James Saft

Japan and the debt faith crisis

Dec 2, 2011 17:41 UTC

James Saft is a Reuters columnist. The opinions expressed are his own.

Could Japan be the next victim of the crisis of faith in government bonds?

Despite carrying public debt more than twice the size of its economy and suffering from poor growth and an aging population, Japan’s government can still borrow money for 10 years at just over 1 percent.

The big story in global markets, perhaps even in global economics, in 2011 has been the transformation of government debt markets, which are now being driven by the realization that sovereigns can and sometimes do default.

So far that has actually been good for borrowing rates for big economies blessed with their own central banks, such as the U.S., Britain and Japan. There is a growing chance that in 2012 the wolves, having picked off Italy and others in the euro zone, move on to target the hindmost of the rest of the pack, which, given its poor medium-term fundamentals, may well be Japan.

“Recent events in other advanced economies have underscored how quickly market sentiment toward sovereigns with unsustainable fiscal imbalances can shift,” the International Monetary Fund said in a paper released last week on Japan.

In the understated bureaucratese of the IMF, that is the equivalent of shouting a warning from the rooftops.

The Bank of Japan’s ill-advised “1% rule”

Jun 21, 2011 14:36 UTC

James Saft is a Reuters columnist. The opinions expressed are his own.

The Bank of Japan seems to be running its own fun-house version of monetary policy, intervening in equity markets when they fall.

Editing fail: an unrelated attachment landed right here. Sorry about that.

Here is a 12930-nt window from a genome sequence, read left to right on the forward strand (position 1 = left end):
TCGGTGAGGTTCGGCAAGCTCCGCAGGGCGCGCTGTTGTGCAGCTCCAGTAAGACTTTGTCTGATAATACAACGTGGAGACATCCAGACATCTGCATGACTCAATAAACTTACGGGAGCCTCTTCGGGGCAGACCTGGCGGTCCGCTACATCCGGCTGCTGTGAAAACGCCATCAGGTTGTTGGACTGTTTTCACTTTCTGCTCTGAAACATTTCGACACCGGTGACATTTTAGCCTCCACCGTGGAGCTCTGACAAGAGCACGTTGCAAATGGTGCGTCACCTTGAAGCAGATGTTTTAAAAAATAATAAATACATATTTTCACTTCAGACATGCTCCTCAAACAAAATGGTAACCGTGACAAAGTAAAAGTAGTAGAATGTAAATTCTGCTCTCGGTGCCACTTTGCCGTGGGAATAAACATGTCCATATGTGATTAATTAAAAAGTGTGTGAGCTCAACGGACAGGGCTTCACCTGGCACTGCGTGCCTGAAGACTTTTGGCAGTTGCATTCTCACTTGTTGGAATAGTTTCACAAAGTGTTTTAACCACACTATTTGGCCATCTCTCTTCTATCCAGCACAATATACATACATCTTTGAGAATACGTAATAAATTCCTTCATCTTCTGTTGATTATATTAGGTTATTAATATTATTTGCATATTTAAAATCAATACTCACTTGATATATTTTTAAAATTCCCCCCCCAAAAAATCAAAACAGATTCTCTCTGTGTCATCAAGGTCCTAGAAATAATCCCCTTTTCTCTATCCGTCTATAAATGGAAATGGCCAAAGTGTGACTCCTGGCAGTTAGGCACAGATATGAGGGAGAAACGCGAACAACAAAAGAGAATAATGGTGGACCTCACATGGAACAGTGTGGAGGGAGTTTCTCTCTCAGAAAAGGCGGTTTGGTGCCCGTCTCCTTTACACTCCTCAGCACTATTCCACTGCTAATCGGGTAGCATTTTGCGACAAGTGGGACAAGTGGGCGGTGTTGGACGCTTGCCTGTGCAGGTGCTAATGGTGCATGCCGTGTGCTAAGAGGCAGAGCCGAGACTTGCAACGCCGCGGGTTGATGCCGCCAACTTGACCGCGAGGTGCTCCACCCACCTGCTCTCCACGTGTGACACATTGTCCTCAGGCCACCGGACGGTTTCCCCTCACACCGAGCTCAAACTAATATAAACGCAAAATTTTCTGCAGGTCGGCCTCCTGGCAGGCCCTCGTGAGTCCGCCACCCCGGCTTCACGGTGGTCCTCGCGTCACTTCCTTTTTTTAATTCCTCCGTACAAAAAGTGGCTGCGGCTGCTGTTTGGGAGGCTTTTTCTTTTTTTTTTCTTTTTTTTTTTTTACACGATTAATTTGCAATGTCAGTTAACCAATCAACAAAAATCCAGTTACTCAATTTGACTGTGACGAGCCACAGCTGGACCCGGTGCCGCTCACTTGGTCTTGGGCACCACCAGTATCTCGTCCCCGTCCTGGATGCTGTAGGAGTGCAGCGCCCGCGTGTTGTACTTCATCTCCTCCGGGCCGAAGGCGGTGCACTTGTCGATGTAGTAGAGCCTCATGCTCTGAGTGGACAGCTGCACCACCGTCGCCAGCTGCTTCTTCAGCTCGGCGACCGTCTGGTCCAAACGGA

Dubbed by traders the BOJ’s “1% rule,” the central bank is apparently stepping in to buy Japanese shares on days when they end the morning down 1 percent or more on the previous day’s closing price.

While the BOJ will not comment on its purchases or policies, Japanese news organization Nikkei points out that since mid-December, the central bank has bought ETFs on each of the 18 days the Topix index fell by at least 1 percent in morning trading.

Welcome to the global slowdown

May 24, 2011 14:21 UTC

James Saft is a Reuters columnist. The opinions expressed are his own.

HUNTSVILLE, Ala. — With QE2 set to end in five weeks and with Greece rolling downhill towards default, the world is not best placed to withstand a weakening economy.

That, however, is exactly what looks to be happening, as Asian demand is hit by a cooling China and a struggling Japan.

Let’s take a look at the evidence:

Japan’s economy shrank by 0.9 percent in the three months to March, battered by the earthquake, tsunami and ongoing nuclear fiasco.

Sometimes there is no bright side

Mar 17, 2011 16:21 UTC


James Saft is a Reuters columnist. The opinions expressed are his own.

If rebuilding after tragedies is actually good for the global economy, someone clearly forgot to tell investors.

In the days after Japan’s earthquake and tsunami and its still unfolding nuclear disaster, global stock markets have fallen sharply, as have bond yields and even energy prices, all indicators that someone, presumably someone with quite a bit of money, thinks this all will not end well.

While replacing broken windows will flatter GDP, it does not do a whole heck of a lot to increase productive capacity. The contrary argument, of course, is that Japan is suffering from a surfeit of savings and that these funds will finally be given something worthwhile to do in rebuilding.

Egypt, inflation and Japan debt crisis

Feb 1, 2011 13:16 UTC

Markets are busy speculating on which country might follow Egypt on the revolutionary road, but watch out for the impact on a country where bellies are full and the chances of revolt are exactly nil: Japan.

The same inflation in food and energy which fanned discontent in Tunisia and Egypt could badly hit real wages and purchasing power among Japanese citizens, potentially undermining their willingness to hang on to the debt which the government desperately needs them to own.

That’s right, deflation could actually ease in Japan and, that’s right, its demise could help tip the country into the long-awaited financing crisis.